Finally, SMART goals must be bounded by time, because without a timeline, you might just keep pushing your goal off to someday. And when you are dealing with today’s crisis, someday never seems to come.
SMART Goal Example
A smart goal would look something like this:
“Steve and July will increase the blog traffic from 8k to 10k visitors per month by December 1st.”
The goal is specific as it identifies who is responsible and deals with traffic and not conversions or something else. It is measurable in the sense that the goal is to increase traffic from 8k to 10k visitors per month. It is ambitious since it represents a 20% increase over a short period. It is realistic to the extent that 20% is an agreed upon increase made by the stakeholders, Steve and July. Finally, it is time-bounded since it should be accomplished by December 1st.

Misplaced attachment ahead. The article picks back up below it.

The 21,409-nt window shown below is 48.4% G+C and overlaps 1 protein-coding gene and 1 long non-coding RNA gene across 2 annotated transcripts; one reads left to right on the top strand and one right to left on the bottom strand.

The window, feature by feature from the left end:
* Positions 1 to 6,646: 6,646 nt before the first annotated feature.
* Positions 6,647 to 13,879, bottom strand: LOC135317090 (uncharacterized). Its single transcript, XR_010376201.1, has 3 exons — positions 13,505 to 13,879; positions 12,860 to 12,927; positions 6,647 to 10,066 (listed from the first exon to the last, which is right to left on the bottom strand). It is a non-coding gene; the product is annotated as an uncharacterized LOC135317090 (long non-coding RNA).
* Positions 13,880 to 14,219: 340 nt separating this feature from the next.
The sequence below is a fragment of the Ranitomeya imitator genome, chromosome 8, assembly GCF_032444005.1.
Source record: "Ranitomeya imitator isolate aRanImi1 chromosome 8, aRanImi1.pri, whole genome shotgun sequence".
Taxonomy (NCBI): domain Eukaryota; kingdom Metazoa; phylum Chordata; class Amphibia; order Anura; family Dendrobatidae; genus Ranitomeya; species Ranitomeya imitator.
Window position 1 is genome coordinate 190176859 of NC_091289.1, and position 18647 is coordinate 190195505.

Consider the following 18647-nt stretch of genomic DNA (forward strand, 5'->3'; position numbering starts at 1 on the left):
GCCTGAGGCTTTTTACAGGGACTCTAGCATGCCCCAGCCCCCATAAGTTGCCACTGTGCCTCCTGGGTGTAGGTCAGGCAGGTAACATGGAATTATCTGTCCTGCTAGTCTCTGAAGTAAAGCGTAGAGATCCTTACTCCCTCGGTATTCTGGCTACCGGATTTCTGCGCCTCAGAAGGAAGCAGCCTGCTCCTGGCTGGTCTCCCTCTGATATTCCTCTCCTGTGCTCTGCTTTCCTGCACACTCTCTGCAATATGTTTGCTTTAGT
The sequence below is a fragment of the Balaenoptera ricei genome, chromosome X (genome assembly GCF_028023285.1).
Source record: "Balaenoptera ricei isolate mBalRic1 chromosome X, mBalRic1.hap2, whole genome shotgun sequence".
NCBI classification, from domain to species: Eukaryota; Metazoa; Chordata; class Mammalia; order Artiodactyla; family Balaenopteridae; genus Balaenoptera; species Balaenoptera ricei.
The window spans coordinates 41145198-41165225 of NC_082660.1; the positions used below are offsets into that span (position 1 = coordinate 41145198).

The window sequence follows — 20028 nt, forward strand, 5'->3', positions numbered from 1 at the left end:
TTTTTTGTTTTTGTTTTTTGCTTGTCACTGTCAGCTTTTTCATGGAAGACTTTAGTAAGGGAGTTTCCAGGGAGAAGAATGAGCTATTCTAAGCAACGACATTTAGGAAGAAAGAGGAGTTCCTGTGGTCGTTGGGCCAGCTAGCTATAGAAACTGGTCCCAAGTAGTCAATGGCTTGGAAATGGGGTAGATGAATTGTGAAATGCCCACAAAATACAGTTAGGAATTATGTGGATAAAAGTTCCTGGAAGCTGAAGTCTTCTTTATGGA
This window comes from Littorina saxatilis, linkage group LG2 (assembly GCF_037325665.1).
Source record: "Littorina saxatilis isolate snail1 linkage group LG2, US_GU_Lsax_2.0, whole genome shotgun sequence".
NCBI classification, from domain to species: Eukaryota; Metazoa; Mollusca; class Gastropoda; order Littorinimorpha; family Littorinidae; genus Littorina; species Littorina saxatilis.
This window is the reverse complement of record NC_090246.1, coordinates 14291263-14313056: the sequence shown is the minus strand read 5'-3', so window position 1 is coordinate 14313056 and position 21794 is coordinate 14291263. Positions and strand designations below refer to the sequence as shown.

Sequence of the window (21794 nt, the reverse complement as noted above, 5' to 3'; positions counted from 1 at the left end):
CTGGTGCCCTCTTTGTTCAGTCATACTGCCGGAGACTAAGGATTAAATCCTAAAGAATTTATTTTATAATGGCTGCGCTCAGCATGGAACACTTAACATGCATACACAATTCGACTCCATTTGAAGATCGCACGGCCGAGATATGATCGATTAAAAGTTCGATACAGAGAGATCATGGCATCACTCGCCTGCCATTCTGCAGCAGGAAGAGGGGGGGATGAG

Incremental SMART Goals
When it comes to setting SMART goals, remember that as humans, we generally have a hard time understanding how long things are really going to take. Moreover, if a goal’s time window is too long, most people tend to procrastinate until the last minute. Therefore, it is better to have several incremental deadlines.
We all remember getting that semester-long school assignment to read a specific book and write a 20-page paper on it. While the teacher gave you ample time, if you were like me, you never gave the assignment much thought until close to the end of the semester when the teacher reminded you that it was due in a week. At that point, there was not enough time to read the book and write a decent paper.
Rather than have a SMART goal like: “Steve will write a 20-page book report by the end of the semester”, it would be better to create several incremental SMART goals such as: “Steve will read 25 pages a week and record the key points for the first 10 weeks of the semester.” Then have another SMART goal like: “Steve will spend weeks 11 and 12 writing a rough draft” and so on until the paper is done.
Tight deadlines, while motivating you to perform, can also be really stressful.
Adding Extrinsic Motivations